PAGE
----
Potato Skins with Crispy Cheese

When we rolled out of bed this morning the outdoor thermometer told us that it was -1 degrees. Minus 1. Having lived  in Connecticut for a while, I’m always a little shocked when it actually gets cold in January. We’ve had some warm spells and it was looking like we might have another mild winter. But apparently it was not meant to be. I am slightly comforted by the snowman recently built by my six year old.

Today was not a day to serve up the usual crudities after school. Today we are having soup for dinner while sitting as close to the wood stove as possible. Anything other than a warm snack was not an option. So I decided to put some leftover baked potatoes to use.

I’ve posted a  potato skins recipe before. But I’ve since been educated by the likes of America’s Test Kitchen Family Cookbook and Simply Recipes. These are better. They could be made in advance too and the glorious melting of the cheese could be saved for the last minute.

Potato Skins Recipe

This healthy (ha!) baked potato skin recipe is as good as its restaurant counterpart because of the crispy cheese. While your sprinkling the cheese on the potatoes to bake, don’t be sad if a big clump misses a potato. That’s the best part.

4 medium leftover baked potatoes
2 tablespoons butter, melted
1 1/2 cups grated cheese such as mozzarella, cheddar, and/or parmesan
Fresh chives, for garnish

Preheat oven to 475 degrees Fahrenheit.

When the potatoes are cool enough to handle, cut them in half lengthwise and scoop out the majority of the inside of the potato. Set the potato insides aside for another use. Cut the potatoes up into child-sized pieces.

Arrange the potatoes on a parchment-lined baking sheet. Use a pastry brush to douse the potatoes with the melted butter. Bake the potatoes for 10 minutes or until they have browned on the edges. Sprinkle the cheese over the potatoes and bake them for another 5 – 10 minutes or until the cheese is properly melted.

Yield: serves 3-4 as a hearty snack
Prep-time: 10 minutes
Baking time: 20 minutes

 

Dried Nectarines

To know Belltown Hill Orchards is to love the back corner of their farm store. During the summer, the shelves are loaded with baskets full of seconds that are a fraction of the usual price. The greedy home preserver in me always opts to get too much while visions of tarts and jams dance in my head.

Fresh nectarines are one of my favorites. They are easily my favorite stone fruit. All the brilliant sweetness of a peach without the medical aftertaste or the too-thick fuzzy skin.

Drying nectarines is super easy. The key is to cut along the crease and twist the fruit away from the pit. Slice, arrange on a tray, and dehydrate for 8 to 12 hours.

Store in an airtight container. Nibble on them in the dead of winter. Smile.

Romesco Dip

The people of Spain who originally came up with this concoction are clearly culinary geniuses. I’m in love with this dip right now. I usually have all the ingredients on hand and it takes no time at all to make. Plus it’s vegan and doesn’t feel as heavy as the usual diary-heavy party fare.

Romesco Dip Recipe

This recipe is minimally adapted from Allison Fishman’s You Can Trust a Skinny Cook. Love this cookbook. Everything I’ve made from it has kicked some major arse.

1 slice bread, whole wheat or otherwise
1/2 cup sliced toasted almonds
1 garlic clove, peeled and smashed
1/2 cup jarred roasted red pepper, dried with a paper towel
2 tablespoons red wine vinegar
1 teaspoon kosher salt
1/4 teaspoon crushed red pepper flakes
2 tablespoons olive oil
3 tablespoons water

Place the bread, almonds, and garlic into the bowl of a food processor and whiz until the almonds are finely ground – about 30 seconds.

Add the red pepper, vinegar, salt, red pepper flakes, and olive oil and process until smooth. Add the water in a steady stream through the feed tube with the processor running.

I find that this dip thickens up nicely if refrigerated overnight in an airtight container. Serve at room temperature with bread or vegetables. Spread it on sandwiches. Serve it with grilled chicken, fish, or vegetables.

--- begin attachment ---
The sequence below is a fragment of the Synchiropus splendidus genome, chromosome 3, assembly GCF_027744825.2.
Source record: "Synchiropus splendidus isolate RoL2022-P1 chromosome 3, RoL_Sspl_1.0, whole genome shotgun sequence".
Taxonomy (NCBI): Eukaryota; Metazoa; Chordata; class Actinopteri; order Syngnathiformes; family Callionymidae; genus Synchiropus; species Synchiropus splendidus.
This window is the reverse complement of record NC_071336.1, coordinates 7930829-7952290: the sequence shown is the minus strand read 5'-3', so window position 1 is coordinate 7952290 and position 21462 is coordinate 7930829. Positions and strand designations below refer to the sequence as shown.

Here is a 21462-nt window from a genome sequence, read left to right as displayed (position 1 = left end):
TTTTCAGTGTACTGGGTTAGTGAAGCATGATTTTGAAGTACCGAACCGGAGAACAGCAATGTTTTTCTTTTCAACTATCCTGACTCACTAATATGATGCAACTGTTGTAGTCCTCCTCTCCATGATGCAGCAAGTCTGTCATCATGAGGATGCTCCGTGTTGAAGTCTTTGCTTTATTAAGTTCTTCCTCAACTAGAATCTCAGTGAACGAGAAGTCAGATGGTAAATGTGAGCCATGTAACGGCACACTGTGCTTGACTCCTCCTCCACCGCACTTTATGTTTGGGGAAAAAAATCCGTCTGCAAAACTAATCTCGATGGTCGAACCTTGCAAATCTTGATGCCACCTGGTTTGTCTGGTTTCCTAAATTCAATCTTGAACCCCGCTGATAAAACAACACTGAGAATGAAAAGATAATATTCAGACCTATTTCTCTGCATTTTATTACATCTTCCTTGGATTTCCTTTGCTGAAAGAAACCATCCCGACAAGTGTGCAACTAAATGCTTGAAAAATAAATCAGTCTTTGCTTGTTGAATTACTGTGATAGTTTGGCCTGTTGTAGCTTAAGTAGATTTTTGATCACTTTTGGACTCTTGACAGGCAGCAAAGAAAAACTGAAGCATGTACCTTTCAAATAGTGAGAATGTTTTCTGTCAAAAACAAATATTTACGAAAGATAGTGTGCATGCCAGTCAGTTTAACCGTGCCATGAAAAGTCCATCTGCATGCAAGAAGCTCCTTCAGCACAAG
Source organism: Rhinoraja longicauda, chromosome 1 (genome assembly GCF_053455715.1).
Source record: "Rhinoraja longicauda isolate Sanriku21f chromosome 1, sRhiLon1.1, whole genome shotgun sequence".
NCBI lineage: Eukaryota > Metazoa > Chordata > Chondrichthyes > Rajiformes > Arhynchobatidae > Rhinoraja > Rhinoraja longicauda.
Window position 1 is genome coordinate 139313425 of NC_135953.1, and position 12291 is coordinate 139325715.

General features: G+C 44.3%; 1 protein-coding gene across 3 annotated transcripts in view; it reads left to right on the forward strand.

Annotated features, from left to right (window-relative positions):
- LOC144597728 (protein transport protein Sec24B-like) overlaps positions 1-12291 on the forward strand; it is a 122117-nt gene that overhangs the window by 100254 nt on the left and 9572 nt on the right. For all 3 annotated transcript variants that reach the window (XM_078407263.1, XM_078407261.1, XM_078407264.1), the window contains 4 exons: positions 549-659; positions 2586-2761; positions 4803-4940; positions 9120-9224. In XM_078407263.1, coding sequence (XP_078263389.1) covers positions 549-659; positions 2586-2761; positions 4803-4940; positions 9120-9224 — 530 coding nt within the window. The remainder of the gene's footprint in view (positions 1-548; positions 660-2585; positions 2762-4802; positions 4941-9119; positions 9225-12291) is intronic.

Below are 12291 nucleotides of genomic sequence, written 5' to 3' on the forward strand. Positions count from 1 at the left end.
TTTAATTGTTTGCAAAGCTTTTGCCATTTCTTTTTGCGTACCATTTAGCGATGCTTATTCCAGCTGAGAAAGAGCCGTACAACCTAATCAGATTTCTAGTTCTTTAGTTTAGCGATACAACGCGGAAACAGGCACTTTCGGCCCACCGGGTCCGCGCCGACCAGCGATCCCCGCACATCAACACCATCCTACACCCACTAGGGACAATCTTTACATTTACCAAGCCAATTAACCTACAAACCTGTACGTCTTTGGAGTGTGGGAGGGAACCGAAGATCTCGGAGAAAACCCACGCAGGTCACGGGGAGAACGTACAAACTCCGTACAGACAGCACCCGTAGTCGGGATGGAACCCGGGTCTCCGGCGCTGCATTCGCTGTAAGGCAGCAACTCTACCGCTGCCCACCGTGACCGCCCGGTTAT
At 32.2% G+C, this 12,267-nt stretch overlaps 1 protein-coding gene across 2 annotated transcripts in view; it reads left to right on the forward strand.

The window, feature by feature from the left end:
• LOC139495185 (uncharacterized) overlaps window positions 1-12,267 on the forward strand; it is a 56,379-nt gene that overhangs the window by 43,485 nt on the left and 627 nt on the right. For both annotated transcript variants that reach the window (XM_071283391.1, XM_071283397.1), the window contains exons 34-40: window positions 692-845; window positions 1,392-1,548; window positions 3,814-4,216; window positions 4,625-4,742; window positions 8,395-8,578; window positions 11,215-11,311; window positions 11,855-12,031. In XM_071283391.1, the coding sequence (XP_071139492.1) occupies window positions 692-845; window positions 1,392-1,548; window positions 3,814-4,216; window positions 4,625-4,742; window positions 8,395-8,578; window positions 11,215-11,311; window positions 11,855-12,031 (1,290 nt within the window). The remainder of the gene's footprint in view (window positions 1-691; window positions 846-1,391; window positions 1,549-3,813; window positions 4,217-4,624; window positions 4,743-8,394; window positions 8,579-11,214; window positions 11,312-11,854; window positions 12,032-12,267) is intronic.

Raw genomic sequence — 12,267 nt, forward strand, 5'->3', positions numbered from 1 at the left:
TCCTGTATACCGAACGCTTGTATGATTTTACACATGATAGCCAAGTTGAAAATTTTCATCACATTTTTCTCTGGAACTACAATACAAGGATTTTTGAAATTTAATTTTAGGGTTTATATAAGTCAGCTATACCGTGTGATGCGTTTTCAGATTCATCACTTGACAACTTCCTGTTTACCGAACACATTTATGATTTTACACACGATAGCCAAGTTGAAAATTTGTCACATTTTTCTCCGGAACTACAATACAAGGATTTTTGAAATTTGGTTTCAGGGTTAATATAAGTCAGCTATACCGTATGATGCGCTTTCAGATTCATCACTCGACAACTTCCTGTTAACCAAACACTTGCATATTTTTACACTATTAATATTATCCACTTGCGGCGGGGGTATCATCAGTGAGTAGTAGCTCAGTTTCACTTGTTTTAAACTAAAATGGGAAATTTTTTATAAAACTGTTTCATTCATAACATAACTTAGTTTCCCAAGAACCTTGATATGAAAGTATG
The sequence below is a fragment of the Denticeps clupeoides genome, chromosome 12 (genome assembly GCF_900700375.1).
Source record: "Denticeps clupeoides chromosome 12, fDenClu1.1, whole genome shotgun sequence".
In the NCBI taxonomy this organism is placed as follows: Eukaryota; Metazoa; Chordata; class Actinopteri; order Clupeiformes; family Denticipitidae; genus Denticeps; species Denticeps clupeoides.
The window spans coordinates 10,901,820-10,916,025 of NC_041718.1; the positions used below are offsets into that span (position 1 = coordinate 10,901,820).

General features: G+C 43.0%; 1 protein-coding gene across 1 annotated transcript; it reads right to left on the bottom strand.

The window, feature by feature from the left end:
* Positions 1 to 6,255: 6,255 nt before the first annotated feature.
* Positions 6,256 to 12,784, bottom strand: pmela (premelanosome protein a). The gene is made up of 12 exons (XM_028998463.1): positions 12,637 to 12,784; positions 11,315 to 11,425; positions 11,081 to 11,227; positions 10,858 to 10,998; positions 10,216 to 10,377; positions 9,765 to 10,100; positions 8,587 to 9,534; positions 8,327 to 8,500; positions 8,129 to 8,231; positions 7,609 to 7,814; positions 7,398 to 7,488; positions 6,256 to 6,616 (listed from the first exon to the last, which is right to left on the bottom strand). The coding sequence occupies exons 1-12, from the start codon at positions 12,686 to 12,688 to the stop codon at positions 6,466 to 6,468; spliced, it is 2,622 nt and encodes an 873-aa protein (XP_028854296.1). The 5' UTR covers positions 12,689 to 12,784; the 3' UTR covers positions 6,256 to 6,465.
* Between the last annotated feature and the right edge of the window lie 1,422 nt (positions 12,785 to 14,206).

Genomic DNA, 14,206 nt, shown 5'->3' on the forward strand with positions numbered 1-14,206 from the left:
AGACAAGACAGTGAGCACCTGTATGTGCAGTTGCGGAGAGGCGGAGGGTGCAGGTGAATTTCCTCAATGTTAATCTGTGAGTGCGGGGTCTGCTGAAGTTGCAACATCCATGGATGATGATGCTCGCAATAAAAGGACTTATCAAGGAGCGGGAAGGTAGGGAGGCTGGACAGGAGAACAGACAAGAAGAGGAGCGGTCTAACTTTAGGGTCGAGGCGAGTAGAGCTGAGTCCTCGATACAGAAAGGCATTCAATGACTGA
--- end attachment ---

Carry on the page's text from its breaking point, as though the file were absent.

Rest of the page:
Yield: 2 cups
Prep-time: 12 minutes

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Jammy Fruit Leather

[donotprint]The sad specimen pictured above is the result of one of my first attempts at jam. Apparently, I was going for broke with my first batch because I always manage to find another jar of it in the cupboard even when I thought I finally used it all up.

I remember that the jam recipe was pretty high in sugar (like most traditional jam recipes). After this batch I started using Ponoma’s Universal Pectin. In addition to the oxidization (browning on the top), the jam never really set so it’s more of a thick sauce. It’s great for yogurt, but I needed more than one way to use up all the jars we have. So I made some fruit leather. And even though my kids are probably going to have a mouth full of cavities the next time they go to the dentist, I still love this snack because it is easy easy easy.[/donotprint]

I still have about six jars of this stuff. I’m all ears if you have any other ideas for using it up.

Homemade Jammy Fruit Leather Recipe

3 cups unsweetened applesauce
1 pint of jam (scant 2 cups)

Mix the applesauce and jam together in a medium bowl until well blended. Divide between three 15-inch square dehydrator trays lined with lightly-greased plastic sheets. Spread the mixture over the sheet to about 1/4-inch thickness. My favorite tool for this job is a large offset spatula. Run your dehydrator according to the manufactuer’s directions. Mine was set to about 135 degrees Farhienheit for about 10 hours.

When it is done, the leather may be slightly tacky, but should not be gooey or sticky. Peel the leather off of the liners. Slice into desired widths and roll up with wax paper. Store in an airtight container. They should last for a couple months, if not longer, as long as they have been dried out properly.

Note: If you’d rather use your oven, a good looking tutorial/recipe can be found at Simply Recipes – How To Make Fruit Leather.

Yield: 18 3-inch wide strips
Prep-time: 10 minutes
Drying-time: 10 hours

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Sunshine Smoothie

One of my newest measures of snack recipe success is how messed up my four year-old daughter’s face gets when she eats. A good snack should leave behind some tell-tale signs of having been consumed with gusto.

Here we have Exhibit A which was the aftermath of our latest Sunshine Smoothie. Her face isn’t actually that messy. But the sprinkles on her chin make it a winner, non? The sprinkles were entirely her idea, by the way.

Sunshine Smoothie Recipe

1 fresh mango, peeled, pitted, and chopped
1 cup chopped fresh pineapple
1 medium ripe banana, peeled
1 cup coconut milk
1/4 cup orange juice

Place all the ingredients in a blender and process until smooth. Serve.

Yield: 3 cups
Prep-time: 5 minutes

Cheese Crackers

I’m pretty sure that if it wasn’t for this blog and the whole healthy family snack thing that I’m supposed to be investigating, I wouldn’t be making crackers at all. But this is definitely one of those times that the genius of blogging shines through. I love these crackers.